When does a perinatal mood disorder start?

Please read on to pinpoint when you or a woman close to you will begin to see signs of a perinatal mood and/or anxiety disorder.

  • When two lines appear on the pregnancy test
  • When pregnancy is unexpected
  • When pregnancy is finally achieved
  • When pregnancy is not achieved
  • When the mother loses the baby
  • When the mother chooses not to have the baby
  • When the adoption falls through
  • When the drastic changes in lifestyle that having a baby will induce begin to occur:
    • nausea
    • extreme exhaustion
    • no more wine with dinner or beer after a rough day
    • limited mobility
  • When the hormones at flux in the pregnant body affect thought processes
    • heightened anxiety at the amazing responsibility of growing and then caring for a baby
    • fear of the unknown or varied outcomes of gestation, labor, delivery, and aftercare
    • ambivalence over the new self the mother must create or become
    • mourning the loss of the former self
  • When medication regimens must be altered due to unknown effects of routine prescriptions on the fetus
  • When mother worries and feels guilty about continuing medication and its effects on fetus
  • When mother suffers a loss during pregnancy
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    • death of a loved one
    • separation from partner
  • When the mother has no partner or support person
  • When a drastic transition occurs during pregnancy
    • moving homes and/or locations
    • away from support network
    • loss of own or partner’s employment
  • When labor and/or delivery does not go as planned or expected
  • Traumatic labor and/or delivery
    • physical trauma
    • emotional or psychological trauma
  • Complicated recovery from labor and/or delivery
    • infection
    • injury
  • When adoption is complete
  • Unexpected medical condition in infant
  • Loss of infant
  • Difficulty feeding infant
    • breastfeeding
    • colic
    • reflux
    • allergies
    • tongue tied
  • Extreme fatigue recovering from labor and caring for newborn around the clock
  • No routine
  • No schedule
  • No down time – constantly being needed, touched, suckled
  • Disappointment at real life not matching imagined version of motherhood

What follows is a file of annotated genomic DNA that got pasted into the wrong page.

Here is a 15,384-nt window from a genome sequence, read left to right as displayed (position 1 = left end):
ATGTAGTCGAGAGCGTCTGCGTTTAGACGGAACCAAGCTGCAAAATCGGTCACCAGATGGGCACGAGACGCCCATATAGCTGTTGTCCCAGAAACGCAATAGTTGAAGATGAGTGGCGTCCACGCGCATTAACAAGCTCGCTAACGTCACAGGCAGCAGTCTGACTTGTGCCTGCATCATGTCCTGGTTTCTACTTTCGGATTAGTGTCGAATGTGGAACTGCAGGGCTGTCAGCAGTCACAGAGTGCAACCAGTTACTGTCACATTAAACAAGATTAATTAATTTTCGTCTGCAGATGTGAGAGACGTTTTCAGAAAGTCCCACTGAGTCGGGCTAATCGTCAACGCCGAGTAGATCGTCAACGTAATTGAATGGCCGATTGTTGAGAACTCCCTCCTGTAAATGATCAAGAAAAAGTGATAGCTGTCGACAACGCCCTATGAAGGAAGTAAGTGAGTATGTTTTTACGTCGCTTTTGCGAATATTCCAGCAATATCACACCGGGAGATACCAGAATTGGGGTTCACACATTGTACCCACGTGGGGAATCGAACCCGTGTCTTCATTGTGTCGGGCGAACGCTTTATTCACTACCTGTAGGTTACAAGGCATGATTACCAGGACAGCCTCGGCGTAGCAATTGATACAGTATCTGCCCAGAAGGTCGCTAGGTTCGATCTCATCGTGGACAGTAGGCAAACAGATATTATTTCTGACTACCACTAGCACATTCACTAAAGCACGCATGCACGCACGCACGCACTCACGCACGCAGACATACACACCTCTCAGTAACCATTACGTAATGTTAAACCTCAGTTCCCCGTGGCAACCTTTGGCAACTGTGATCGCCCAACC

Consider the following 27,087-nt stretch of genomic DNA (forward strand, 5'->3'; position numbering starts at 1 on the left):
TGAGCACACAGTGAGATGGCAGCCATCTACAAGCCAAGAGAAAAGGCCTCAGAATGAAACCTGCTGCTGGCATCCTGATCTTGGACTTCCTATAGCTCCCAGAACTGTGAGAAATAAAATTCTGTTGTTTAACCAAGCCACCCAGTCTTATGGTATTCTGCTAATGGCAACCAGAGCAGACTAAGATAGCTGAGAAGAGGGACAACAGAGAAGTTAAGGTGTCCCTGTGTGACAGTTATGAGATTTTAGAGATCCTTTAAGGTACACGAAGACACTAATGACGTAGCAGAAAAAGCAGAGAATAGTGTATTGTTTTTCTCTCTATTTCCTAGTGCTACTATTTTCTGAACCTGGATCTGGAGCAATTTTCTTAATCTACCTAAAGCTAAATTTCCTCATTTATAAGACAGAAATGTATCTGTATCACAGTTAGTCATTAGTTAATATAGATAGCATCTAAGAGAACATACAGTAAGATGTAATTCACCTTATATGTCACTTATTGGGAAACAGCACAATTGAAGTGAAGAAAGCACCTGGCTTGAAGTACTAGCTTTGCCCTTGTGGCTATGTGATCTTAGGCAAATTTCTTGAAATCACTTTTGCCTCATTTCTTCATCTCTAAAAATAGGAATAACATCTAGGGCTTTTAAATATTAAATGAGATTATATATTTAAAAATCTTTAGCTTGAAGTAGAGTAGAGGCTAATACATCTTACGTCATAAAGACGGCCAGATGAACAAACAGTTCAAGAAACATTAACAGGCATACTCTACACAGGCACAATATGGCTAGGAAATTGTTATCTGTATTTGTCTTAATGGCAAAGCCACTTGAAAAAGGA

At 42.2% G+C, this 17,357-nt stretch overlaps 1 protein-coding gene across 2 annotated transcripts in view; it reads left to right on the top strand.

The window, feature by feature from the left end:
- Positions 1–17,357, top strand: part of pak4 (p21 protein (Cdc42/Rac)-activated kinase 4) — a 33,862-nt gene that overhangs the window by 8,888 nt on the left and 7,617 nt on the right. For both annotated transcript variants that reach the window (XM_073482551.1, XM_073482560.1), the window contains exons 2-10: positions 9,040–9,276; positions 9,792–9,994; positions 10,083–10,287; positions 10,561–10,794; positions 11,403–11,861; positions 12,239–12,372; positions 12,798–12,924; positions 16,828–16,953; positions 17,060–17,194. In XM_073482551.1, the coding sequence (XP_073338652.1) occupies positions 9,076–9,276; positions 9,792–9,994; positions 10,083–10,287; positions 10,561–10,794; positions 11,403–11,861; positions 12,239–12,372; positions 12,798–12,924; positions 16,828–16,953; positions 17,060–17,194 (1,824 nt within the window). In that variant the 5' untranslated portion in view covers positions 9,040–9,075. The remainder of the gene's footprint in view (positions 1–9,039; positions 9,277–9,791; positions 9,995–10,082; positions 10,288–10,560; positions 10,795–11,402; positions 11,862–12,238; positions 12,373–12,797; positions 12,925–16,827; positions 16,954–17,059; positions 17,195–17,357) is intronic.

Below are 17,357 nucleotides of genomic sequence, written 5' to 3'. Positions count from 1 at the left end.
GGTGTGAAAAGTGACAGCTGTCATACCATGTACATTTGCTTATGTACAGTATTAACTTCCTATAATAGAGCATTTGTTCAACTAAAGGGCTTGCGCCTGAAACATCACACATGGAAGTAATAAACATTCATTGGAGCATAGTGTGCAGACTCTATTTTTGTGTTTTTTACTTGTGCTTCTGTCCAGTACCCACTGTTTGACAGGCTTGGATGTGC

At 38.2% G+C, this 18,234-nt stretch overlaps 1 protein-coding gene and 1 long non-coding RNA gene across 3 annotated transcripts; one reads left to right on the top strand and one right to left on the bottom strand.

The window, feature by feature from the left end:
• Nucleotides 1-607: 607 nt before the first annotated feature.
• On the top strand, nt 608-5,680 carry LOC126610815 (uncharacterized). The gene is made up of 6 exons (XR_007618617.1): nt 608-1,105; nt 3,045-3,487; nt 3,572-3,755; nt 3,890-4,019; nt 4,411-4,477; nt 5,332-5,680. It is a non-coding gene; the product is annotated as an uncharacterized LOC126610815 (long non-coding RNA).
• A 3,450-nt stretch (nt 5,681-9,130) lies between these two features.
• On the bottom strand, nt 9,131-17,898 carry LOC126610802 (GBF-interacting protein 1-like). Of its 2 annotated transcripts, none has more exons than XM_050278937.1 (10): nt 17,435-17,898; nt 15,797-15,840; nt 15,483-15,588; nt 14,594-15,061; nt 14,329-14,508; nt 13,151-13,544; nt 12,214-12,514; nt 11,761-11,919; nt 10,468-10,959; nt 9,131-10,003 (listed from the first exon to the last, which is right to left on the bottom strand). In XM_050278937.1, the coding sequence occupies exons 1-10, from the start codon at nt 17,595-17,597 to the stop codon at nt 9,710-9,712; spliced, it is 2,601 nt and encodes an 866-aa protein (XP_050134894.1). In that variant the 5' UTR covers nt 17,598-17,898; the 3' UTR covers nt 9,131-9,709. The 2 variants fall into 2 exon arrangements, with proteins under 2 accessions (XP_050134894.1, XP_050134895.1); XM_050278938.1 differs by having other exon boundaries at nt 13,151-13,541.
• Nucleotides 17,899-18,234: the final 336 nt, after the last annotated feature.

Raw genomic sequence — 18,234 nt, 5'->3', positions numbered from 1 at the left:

• Hormones further thrown into flux after baby-growing part of process complete
  • Stress
  • Too much interference and advice from others
  • Not enough support and help from others
  • Isolation
  • Weaning child from breast (days, weeks, years after birth)
  • Being sole caregiver for a fragile, totally dependent being

After reading this list, it should be an incredibly simple and precise process to pinpoint exactly when you or a woman close to you will exhibit signs of a perinatal mood disorder. Diagnosing and treating it should be even simpler. And recovery? Piece of cake.


Hopefully it is quite obvious that the way I’ve chosen to frame this list is tongue in cheek. The individual items on the list are anything but. They are varied; some mutually exclusive and many overlapping – to show that there is no one road map for predicting, preventing, diagnosing, or treating perinatal mood disorders. Perinatal mood disorders come in many different forms with many different time lines. The one surefire tool to helping yourself or a woman close to you who is suffering is awareness. Awareness of the myriad possible causes and many symptoms that can present. And then reaching out.

To her. To your physician. Midwife. OB. GYN. Pediatrician. Counselor. Therapist. Psychologist. Psychiatrist. Friend. Mother. Partner. Neighbor.

With an illness this insidious, multi-faceted, and far-reaching, silence is not an option. The lives of our mothers, babies, and families depend upon it.

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